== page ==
The Cooper Institute
 

Founded in 1970 by the "Father of Aerobics"
Kenneth H. Cooper MD, MPH

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CPR Tips

Posted in
Fit Tips

Tuesday, Jun 13, 2017

Cardiopulmonary resuscitation (CPR) was first developed in 1960.  The purpose of CPR is to maintain some degree of the hearts’ pumping ability following a cardiac arrest until expert medical assistance arrives. Cardiac arrest is a dire situation where the heart suddenly stops beating, and is best thought of as an ‘electrical’ problem in the hearts conductive system. The victim becomes unresponsive almost immediately and typically stops breathing as well. Unless treatment is administered within the first few minutes, (i.e. CPR and Automated External Defibrillator), death will quickly occur. Cardiac arrest is very common; according to the American Heart Association (www.heart.org), more than 350,000 out-of-hospital cardiac arrests occur in the U.S. annually. Since 70% of these occur in the home, the victim is typically a friend or a relative.  

Initially it was thought that only physicians should be trained in CPR. However, in the late 1960’s organizations such as the American Red Cross requested that standardized training and performance standards be developed so that non-physicians could also administer CPR. Since 1970, countless individuals worldwide have received CPR certification; this in turn has saved many lives.  

While the procedures for CPR have been modified over the years, the overall goal remains the same. After confirming that the victim is nonresponsive and does not have a pulse, instruct someone to call 911 and instruct someone else to find and bring the nearest AED to the site. By immediately beginning chest compressions at the rate of 100-120 times per minute (about twice per second), the heart will maintain some degree of pumping ability so that oxygen will be supplied to the brain and other vital organs. If an AED is available and does not detect normal electrical activity in the heart, the device will administer a shock to the victim to help restore a normal heartbeat. So, for the past several years CPR training has been accompanied by AED training.

In the video that accompanies this text, we present several different scenarios that you may encounter:

Scenario 1: Pulse check.  The first two pictures are still screen shots; the video then shows the actual procedure for performing a pulse check. While you don’t want to rush this, you should be able to decide whether or not the person has a pulse within 5 seconds or so.  CPR should be performed if a person has no pulse. Every moment matters – if you don’t find a pulse after a few seconds, begin performing compressions.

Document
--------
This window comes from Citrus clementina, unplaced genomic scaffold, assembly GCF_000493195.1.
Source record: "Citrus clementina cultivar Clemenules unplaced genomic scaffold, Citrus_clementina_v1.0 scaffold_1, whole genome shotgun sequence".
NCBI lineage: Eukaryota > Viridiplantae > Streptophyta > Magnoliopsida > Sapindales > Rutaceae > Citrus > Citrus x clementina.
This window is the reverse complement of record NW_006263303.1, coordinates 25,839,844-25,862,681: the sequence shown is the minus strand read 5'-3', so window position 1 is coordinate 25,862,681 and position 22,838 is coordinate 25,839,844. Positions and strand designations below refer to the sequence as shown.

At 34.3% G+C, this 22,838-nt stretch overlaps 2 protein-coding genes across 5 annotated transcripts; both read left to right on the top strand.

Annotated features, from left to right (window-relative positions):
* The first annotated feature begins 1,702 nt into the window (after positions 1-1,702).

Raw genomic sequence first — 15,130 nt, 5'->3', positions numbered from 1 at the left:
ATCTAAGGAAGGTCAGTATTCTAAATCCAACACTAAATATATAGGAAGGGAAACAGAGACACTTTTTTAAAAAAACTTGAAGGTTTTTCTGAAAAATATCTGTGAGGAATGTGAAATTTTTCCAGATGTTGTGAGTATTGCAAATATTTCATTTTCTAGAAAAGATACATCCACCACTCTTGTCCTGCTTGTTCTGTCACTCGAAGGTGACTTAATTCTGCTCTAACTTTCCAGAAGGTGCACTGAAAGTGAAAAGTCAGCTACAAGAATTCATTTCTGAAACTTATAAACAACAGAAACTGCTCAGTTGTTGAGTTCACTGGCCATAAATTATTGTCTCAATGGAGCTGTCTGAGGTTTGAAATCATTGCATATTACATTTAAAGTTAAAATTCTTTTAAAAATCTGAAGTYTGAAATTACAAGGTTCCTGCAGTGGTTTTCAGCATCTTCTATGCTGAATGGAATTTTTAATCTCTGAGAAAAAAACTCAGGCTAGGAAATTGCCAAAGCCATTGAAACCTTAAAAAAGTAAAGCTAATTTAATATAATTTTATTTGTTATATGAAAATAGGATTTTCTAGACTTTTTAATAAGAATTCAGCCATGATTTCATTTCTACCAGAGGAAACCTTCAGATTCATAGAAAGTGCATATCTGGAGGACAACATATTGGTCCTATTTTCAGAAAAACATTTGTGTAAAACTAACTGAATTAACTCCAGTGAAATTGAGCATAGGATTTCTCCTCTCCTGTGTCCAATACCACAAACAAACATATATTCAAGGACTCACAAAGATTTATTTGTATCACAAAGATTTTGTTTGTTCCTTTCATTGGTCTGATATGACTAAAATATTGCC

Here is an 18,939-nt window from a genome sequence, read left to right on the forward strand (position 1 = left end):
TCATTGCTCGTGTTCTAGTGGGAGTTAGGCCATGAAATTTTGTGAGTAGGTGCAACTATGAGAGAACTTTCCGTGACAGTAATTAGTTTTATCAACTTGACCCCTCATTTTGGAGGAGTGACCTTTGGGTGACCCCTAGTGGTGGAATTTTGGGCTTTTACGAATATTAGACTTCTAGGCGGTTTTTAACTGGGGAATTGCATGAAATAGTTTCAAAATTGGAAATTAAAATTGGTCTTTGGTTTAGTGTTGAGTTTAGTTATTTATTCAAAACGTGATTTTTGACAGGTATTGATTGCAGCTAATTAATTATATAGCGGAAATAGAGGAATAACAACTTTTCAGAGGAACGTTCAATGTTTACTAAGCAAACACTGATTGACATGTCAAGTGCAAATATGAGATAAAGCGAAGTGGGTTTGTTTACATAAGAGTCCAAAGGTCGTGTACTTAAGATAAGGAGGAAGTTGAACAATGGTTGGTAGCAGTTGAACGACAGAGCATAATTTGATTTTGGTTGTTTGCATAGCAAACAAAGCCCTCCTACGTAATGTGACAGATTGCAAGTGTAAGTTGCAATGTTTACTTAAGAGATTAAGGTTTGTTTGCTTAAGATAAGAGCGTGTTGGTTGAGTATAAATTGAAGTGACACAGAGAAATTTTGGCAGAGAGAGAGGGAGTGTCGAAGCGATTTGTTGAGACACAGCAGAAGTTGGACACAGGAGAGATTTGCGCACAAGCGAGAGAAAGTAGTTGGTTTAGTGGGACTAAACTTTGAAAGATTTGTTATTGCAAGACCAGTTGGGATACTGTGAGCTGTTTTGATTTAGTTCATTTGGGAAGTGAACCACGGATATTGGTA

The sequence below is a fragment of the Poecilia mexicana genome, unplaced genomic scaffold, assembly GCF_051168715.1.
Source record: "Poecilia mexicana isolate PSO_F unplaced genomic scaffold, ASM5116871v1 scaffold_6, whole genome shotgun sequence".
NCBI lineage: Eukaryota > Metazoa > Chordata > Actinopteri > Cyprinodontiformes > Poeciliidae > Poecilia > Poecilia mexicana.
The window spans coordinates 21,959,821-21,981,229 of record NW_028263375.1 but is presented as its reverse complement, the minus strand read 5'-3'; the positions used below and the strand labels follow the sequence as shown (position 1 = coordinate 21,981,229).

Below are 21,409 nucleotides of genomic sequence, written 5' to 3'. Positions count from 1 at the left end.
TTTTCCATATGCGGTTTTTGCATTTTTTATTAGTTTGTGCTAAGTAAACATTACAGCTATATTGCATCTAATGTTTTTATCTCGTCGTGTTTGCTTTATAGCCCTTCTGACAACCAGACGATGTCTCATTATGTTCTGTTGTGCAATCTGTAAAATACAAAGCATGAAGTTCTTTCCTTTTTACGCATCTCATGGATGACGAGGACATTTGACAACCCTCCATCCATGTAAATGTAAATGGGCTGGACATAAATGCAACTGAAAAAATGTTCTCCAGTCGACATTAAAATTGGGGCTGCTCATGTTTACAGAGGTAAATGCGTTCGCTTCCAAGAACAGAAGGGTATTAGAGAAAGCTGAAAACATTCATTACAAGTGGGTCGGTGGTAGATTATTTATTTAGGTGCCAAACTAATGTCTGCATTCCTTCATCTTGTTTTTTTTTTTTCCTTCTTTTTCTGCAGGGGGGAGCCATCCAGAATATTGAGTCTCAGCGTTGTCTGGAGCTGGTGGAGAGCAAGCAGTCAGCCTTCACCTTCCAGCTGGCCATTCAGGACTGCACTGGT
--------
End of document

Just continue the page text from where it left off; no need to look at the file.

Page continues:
Scenario 2: Shake and shout. The victim is nonresponsive, but is breathing and has a pulse. While they do not need CPR at that specific time, call 911 immediately and continue to monitor them until emergency medical help arrives. Instruct someone to find and bring an AED to the scene in the event that cardiac arrest subsequently occurs.

Scenario 3: Chest pain. The victim is awake, their heart is still beating.  While they do not need CPR at that specific time, they may be having a heart attack. Call 911 immediately, and ask someone to find and bring an AED to the scene because sometimes a heart attack can lead to cardiac arrest. Be prepared to spring into action with CPR/AED if the victim collapses, is nonresponsive, and does not have a pulse.    

Scenario 4: Shake and shout. Some comic relief to brighten your day!

Scenario 5: Proper positioning of victim. In this video, it has already been established that the victim is nonresponsive and does not have a pulse. It’s very important to remember that chest compressions are much more effective when the victim is lying on a firm surface (i.e. the floor instead of a couch). 

Scenario 6: Get others involved. Once you establish that the victim is nonresponsive and does not have a pulse, instruct one person to call 911 and another person to get the nearest AED.  Begin chest compressions immediately. Notice that the victim is lying on a firm surface. Compressions should be administered at approximately 100 beats per minute. Compressions here are slowed down for demonstration purposes only.

Important Note: Whenever we are showing chest compressions in the videos, they are being done very gently because the ‘victim’ is just role-playing.  In the event that you need to perform CPR on a real victim, chest compressions must be done forcefully in order to be effective! Compressions should be administered at approximately 100 beats per minute. Compressions here are slowed down for demonstration purposes only.


References

http://cpr.heart.org/AHAECC/CPRAndECC/AboutCPRFirstAid/HistoryofCPR/UCM_475751_History-of-CPR.jsp

http://cpr.heart.org/AHAECC/CPRAndECC/AboutCPRFirstAid/CPRFactsAndStats/UCM_475748_CPR-Facts-and-Stats.jsp